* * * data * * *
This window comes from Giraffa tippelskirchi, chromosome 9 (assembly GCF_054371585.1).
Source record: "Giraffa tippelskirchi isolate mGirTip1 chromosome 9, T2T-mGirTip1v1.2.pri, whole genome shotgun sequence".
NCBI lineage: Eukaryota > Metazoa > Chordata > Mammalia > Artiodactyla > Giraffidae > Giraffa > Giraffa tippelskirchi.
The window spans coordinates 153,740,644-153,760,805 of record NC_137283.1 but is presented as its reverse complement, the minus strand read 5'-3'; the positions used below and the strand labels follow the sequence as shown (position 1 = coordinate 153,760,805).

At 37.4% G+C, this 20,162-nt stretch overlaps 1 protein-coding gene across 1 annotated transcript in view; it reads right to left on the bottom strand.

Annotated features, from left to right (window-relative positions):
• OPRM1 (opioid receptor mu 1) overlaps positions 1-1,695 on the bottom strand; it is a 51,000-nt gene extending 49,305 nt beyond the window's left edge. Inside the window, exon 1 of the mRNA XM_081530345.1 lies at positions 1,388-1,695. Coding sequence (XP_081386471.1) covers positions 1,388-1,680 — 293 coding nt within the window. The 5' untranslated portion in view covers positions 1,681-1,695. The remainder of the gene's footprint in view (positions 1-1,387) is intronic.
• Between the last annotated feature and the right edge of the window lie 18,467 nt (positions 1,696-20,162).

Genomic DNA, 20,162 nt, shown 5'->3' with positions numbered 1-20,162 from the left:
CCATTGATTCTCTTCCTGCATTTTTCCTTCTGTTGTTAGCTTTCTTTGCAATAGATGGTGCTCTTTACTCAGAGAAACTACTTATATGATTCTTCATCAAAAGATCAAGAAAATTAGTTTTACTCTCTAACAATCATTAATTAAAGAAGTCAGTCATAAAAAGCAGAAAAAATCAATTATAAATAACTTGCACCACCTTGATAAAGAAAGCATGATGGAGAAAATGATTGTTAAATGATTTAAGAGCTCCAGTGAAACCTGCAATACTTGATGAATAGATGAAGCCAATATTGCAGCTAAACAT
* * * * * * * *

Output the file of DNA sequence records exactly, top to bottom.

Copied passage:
This window comes from Giraffa tippelskirchi, chromosome 9 (assembly GCF_054371585.1).
Source record: "Giraffa tippelskirchi isolate mGirTip1 chromosome 9, T2T-mGirTip1v1.2.pri, whole genome shotgun sequence".
NCBI lineage: Eukaryota > Metazoa > Chordata > Mammalia > Artiodactyla > Giraffidae > Giraffa > Giraffa tippelskirchi.
The window spans coordinates 153,740,644-153,760,805 of record NC_137283.1 but is presented as its reverse complement, the minus strand read 5'-3'; the positions used below and the strand labels follow the sequence as shown (position 1 = coordinate 153,760,805).

At 37.4% G+C, this 20,162-nt stretch overlaps 1 protein-coding gene across 1 annotated transcript in view; it reads right to left on the bottom strand.

Annotated features, from left to right (window-relative positions):
• OPRM1 (opioid receptor mu 1) overlaps positions 1-1,695 on the bottom strand; it is a 51,000-nt gene extending 49,305 nt beyond the window's left edge. Inside the window, exon 1 of the mRNA XM_081530345.1 lies at positions 1,388-1,695. Coding sequence (XP_081386471.1) covers positions 1,388-1,680 — 293 coding nt within the window. The 5' untranslated portion in view covers positions 1,681-1,695. The remainder of the gene's footprint in view (positions 1-1,387) is intronic.
• Between the last annotated feature and the right edge of the window lie 18,467 nt (positions 1,696-20,162).

Genomic DNA, 20,162 nt, shown 5'->3' with positions numbered 1-20,162 from the left:
CCATTGATTCTCTTCCTGCATTTTTCCTTCTGTTGTTAGCTTTCTTTGCAATAGATGGTGCTCTTTACTCAGAGAAACTACTTATATGATTCTTCATCAAAAGATCAAGAAAATTAGTTTTACTCTCTAACAATCATTAATTAAAGAAGTCAGTCATAAAAAGCAGAAAAAATCAATTATAAATAACTTGCACCACCTTGATAAAGAAAGCATGATGGAGAAAATGATTGTTAAATGATTTAAGAGCTCCAGTGAAACCTGCAATACTTGATGAATAGATGAAGCCAATATTGCAGCTAAACAT